Having worked as a groomer for three years, I notice dirty dogs. Dogs who smell, dogs whose fur feels gritty or oily, and dogs with matted hair all bother me. However, working as a trainer, I also understand how difficult it can be for some people to bathe their dogs, as well as the reluctance people may have to bring their dog to a professional groomer. Here’s how to make bathtime easier on everyone.
Most dogs should be bathed regularly to keep their skin and coat in good shape. If your dog lives indoors, it’s also important to keep him or her relatively clean for sanitary reasons. How often you bathe your dog depends on many factors. In general, dogs should be bathed at least once a year, and no more frequently than once a week. Corded or hairless breeds may have different needs, so if you have one of these breeds make sure to talk to your breeder. I bathe my own dogs every 6-8 weeks (or more frequently if they roll in something icky).
If your dog isn’t a big fan of bathtime, do some prep work to make your job easier. Feed your dog in the bathtub (or wherever you plan to bathe him) to create positive associations with the area. Make sure that you use a non-slip mat or other grippy material if the surface your dog will stand on becomes slippery when wet. If you need to leash your dog during bathtime, use a martingale-type leash. If you must use a slip leash, never tie it to anything.
For long-coated dogs, make sure you can get a comb through your dog’s fur before you bathe him. Washing a matted dog causes the mats to tighten up painfully. If your dog is matted, shave the mats prior to bathing him. Never try to clip a mat out with scissors, as tight mats can pull at the skin and you may cut your dog.
Choose a quality dog shampoo. I use Cloud Star’s Buddy Wash or the Furminator Shampoo for my dogs, as these do not cause any allergic reactions with Layla. Use a tearless shampoo for your dog’s face and head. Dilute the shampoo (about 1 part shampoo to 10 parts water) before using it, regardless of what the label says: diluted shampoo penetrates through the coat better and is easier to rinse off, not to mention being more cost effective. If your dog has an especially greasy coat or has anything messy stuck in their fur, a small amount of plain Dawn dishwashing detergent can be added to the shampoo to cut through the oil. Note that this may dry your dog’s skin out, so don’t overuse the dishwashing liquid!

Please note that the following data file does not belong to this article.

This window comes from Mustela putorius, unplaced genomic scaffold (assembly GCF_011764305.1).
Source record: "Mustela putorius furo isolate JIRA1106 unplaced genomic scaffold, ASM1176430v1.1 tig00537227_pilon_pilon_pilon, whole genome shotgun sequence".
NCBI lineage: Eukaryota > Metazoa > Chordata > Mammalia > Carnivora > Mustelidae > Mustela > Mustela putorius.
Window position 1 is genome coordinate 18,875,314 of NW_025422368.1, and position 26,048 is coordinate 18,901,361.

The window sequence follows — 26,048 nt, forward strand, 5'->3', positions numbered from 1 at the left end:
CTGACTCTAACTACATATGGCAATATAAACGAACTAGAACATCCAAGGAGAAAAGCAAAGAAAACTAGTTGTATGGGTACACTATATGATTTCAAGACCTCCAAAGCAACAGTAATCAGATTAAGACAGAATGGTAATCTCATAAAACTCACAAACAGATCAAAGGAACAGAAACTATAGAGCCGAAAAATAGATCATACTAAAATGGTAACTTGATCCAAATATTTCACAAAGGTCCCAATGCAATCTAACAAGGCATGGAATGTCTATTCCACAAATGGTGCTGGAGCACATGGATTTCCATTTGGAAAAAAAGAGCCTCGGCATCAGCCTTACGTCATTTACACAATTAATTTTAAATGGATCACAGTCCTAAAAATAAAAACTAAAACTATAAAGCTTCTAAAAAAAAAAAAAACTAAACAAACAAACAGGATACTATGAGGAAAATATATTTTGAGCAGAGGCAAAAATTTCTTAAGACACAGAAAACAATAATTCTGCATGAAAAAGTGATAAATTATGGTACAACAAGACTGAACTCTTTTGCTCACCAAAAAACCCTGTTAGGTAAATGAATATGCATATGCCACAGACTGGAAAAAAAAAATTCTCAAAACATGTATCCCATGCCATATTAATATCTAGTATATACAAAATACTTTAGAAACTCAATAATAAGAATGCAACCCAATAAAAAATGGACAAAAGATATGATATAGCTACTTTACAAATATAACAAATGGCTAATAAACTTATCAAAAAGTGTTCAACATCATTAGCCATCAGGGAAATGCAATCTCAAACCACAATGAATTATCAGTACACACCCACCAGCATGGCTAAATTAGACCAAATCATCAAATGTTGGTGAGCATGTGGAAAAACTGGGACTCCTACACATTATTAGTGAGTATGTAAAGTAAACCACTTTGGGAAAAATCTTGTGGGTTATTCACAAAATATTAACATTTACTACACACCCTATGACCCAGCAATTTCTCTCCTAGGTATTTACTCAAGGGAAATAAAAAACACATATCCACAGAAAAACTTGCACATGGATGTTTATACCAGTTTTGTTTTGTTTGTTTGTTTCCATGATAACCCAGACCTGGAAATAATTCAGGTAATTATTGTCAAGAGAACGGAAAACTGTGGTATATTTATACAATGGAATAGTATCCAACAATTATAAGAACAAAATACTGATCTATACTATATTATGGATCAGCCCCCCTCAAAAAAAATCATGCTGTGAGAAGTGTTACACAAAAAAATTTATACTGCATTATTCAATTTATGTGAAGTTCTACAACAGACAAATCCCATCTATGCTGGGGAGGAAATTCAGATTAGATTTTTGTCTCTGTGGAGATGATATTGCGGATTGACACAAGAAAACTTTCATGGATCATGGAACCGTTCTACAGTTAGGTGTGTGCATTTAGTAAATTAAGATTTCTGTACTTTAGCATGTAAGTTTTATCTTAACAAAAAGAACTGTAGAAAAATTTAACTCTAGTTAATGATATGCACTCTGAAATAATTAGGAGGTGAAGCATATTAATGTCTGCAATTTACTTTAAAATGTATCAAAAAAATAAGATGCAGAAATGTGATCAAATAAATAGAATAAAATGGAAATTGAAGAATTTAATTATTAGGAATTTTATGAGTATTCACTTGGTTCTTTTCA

I smear peanut butter or cheese whiz on the side of the bathtub to keep my dogs still and content during bathtime. They stand quietly and lick at their special treat while I’m washing them. Wet your dog down thoroughly, then apply the diluted shampoo, starting with their head and working backwards down the body. Rinse in the same direction. If the dog is especially stinky or dirty, wash them twice.
Following the shampoo with a conditioning rinse will keep your dog’s skin and coat healthier, make long-coated dogs less prone to matting, and may reduce shedding in some dogs. I use the same brands of conditioner as I do shampoo (Cloud Star’s Buddy Rinse or the Furminator Deshedding Solution). Work the conditioner into the coat, spending extra time working it into any problem areas (such as behind the ears, where longer fur is likely to tangle), then let it sit for a short while before rinsing it thoroughly.
Towel or blow dry your dog, then let them enjoy the post-bath zoomies!
Does your dog enjoy baths? What products have you found helpful, and do you have any other bathing tips to share? Please comment below!